"If we really want to get through life, we have to go together," interfaith guest Rabbi Joseph Potasnik reminded us between jokes. "Sent" moments punctuating the plenary sessions highlighted ministry that we do with our partners. The assembly heard presentations from The Healing Center, Wartburg, Wagner College, Lutheran Immigration and Refugee Service, Mission Investment Fund, the World Hunger Committee, Lutheran Ministries in Higher Education, and the ELCA Malaria Campaign. Our synod was congratulated on raising $191,137.97 to fight malaria. Offerings from the Friday Eucharist, totaling $2,957, were also given to the ELCA Malaria Campaign, leaving us $10,000 away from meeting our goal in the next year.
The election of a bishop spanned all three days, led by Carlos Peña, vice president of the ELCA. Peña reminded us of the importance of the call the assembly was issuing in voting: "A bishop is all of these things: a pastor, an evangelist, a representative of the ELCA, a servant, a CEO, and a leader. A bishop challenges, encourages, and inspires." Our new process is a modified version of the ecclesiastical ballot, so while names were added from the floor on the first ballot, the original six nominees remained the frontrunners. Despite a few voting hiccups early on, everything was running smoothly by the third ballot. The three finalists were Pastor Elise Brown, Pastor Robert Wollenburg, and Bishop Rimbo. All three answered questions such as "How would the Metro New York Synod welcome and retain youth and young adults? What innovative methods would you recommend?" and "With New York being at the forefront of cultural diversity and globalization, how will your administration address the cross-cultural barriers set in place by years of tradition and fear?" The final ballot came down to Bishop Rimbo and Pastor Brown, with Bishop Rimbo being re-elected by nine votes. Read the bishop’s election statement here.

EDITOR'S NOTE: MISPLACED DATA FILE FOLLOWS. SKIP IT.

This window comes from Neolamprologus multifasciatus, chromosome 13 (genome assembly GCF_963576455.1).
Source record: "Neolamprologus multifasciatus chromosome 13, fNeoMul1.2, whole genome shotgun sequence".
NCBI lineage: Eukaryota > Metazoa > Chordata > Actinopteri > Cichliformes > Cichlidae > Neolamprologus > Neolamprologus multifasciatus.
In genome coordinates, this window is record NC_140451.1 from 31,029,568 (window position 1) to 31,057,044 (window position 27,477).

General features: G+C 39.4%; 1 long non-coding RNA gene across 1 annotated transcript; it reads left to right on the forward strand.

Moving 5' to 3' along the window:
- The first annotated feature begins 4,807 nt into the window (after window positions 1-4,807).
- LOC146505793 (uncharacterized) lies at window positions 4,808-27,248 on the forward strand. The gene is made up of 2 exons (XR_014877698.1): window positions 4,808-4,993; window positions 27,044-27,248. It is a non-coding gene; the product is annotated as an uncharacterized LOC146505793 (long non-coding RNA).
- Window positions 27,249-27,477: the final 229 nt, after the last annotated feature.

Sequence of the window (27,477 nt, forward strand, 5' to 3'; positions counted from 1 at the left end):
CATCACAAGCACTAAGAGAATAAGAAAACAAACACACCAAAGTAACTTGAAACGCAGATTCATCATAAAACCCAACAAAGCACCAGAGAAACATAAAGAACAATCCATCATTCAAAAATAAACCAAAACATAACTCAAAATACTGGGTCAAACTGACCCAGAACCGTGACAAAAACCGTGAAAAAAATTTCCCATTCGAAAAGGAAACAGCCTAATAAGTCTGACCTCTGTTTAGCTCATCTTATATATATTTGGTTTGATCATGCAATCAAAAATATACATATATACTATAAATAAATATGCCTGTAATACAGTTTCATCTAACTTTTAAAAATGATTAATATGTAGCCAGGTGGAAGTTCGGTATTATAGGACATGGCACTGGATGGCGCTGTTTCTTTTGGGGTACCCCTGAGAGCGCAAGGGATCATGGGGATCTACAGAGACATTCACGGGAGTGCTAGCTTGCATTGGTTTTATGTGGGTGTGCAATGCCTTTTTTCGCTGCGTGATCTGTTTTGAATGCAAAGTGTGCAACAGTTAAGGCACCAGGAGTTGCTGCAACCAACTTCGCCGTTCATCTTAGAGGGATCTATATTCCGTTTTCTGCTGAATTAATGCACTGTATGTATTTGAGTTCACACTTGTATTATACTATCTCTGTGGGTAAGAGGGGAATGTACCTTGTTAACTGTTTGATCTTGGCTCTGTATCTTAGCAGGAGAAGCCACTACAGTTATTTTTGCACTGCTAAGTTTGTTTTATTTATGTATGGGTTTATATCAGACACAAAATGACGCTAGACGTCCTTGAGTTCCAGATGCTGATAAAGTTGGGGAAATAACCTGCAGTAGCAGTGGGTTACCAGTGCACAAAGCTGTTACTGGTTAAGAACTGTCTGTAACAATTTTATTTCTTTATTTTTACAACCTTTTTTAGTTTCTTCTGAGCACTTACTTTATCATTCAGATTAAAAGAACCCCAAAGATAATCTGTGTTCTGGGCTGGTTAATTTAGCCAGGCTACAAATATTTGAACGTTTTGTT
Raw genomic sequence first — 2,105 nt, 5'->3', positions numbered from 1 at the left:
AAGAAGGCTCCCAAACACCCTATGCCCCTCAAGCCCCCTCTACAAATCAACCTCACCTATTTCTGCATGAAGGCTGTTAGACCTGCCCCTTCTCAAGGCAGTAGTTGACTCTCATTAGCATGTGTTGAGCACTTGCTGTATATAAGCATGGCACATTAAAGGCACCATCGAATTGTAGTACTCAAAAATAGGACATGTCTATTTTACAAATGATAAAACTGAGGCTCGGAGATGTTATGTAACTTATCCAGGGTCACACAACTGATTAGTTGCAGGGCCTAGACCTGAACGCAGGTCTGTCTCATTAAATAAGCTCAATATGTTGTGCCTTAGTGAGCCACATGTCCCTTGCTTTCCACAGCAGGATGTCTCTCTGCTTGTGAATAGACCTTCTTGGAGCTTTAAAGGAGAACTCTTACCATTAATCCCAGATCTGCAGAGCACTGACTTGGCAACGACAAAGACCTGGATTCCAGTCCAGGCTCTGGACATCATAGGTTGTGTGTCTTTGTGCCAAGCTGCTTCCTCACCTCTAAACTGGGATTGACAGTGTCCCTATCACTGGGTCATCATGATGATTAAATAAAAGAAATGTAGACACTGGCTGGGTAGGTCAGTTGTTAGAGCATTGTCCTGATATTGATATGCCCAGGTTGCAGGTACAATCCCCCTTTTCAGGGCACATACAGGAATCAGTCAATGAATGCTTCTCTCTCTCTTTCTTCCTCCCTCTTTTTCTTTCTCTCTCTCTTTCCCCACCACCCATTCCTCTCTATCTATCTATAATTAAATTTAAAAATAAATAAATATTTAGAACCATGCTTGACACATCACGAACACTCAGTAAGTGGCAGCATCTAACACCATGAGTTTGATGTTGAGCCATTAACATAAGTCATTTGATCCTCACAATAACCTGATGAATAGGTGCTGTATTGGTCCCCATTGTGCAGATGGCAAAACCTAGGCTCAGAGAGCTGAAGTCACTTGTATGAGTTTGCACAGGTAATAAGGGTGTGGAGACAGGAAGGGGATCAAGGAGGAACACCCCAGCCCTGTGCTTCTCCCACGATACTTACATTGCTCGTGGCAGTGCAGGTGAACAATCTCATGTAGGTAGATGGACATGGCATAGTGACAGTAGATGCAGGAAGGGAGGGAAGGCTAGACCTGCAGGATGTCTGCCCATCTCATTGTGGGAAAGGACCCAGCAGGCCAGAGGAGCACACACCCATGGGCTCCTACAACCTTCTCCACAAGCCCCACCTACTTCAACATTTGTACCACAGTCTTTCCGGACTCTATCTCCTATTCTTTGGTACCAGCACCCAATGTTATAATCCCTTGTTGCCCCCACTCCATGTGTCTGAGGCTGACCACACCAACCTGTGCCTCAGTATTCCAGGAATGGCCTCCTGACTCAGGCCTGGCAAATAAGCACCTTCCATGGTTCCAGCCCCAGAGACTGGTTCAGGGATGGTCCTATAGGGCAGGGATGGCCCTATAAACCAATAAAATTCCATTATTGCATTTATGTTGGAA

Besides the bishop’s election, it was a busy election year on the common ballot as well. Both synod vice president Maria del Toro and synod secretary Pastor Robert Schoepflin were re-elected to a second four-year term and 12 seats on the Synod Council were filled. During business time, the assembly also had a first reading of the constitution to create a single nominations and elections committee and approved resolutions to encourage transparent and accountable congregation management and to study diversity at the Synod Assembly. Download the complete summary of actions here.
Synod Assembly is also a time of recognition. St. Andrew’s, Smithtown received the Heart of Ministry Award of Distinction for their exemplary youth ministry. At Thursday night’s banquet, Dr. Philip Krey was recognized upon his impending retirement as president of the Lutheran Theological Seminary of Philadelphia. Pastor Peter Rustico was honored upon his retirement after 30 years as a Navy chaplain. Ordination anniversaries were celebrated and the assembly thanked Pastors Dale Lind and Frederick Schumacher for their fifty years of ordained ministry.
Worship experiences at assembly ranged from an energetic revival complete with rousing gospel choir and dancing in the aisles to a traditional festival eucharist to quiet prayer together at the end of the day. In the final eucharist on Saturday, Bishop Rimbo preached about how love governs all our relationships. Read the complete sermon here. "God helps us grow in this love by putting us in situations that force us to practice it," he said. "Let’s practice this love for such a time as this."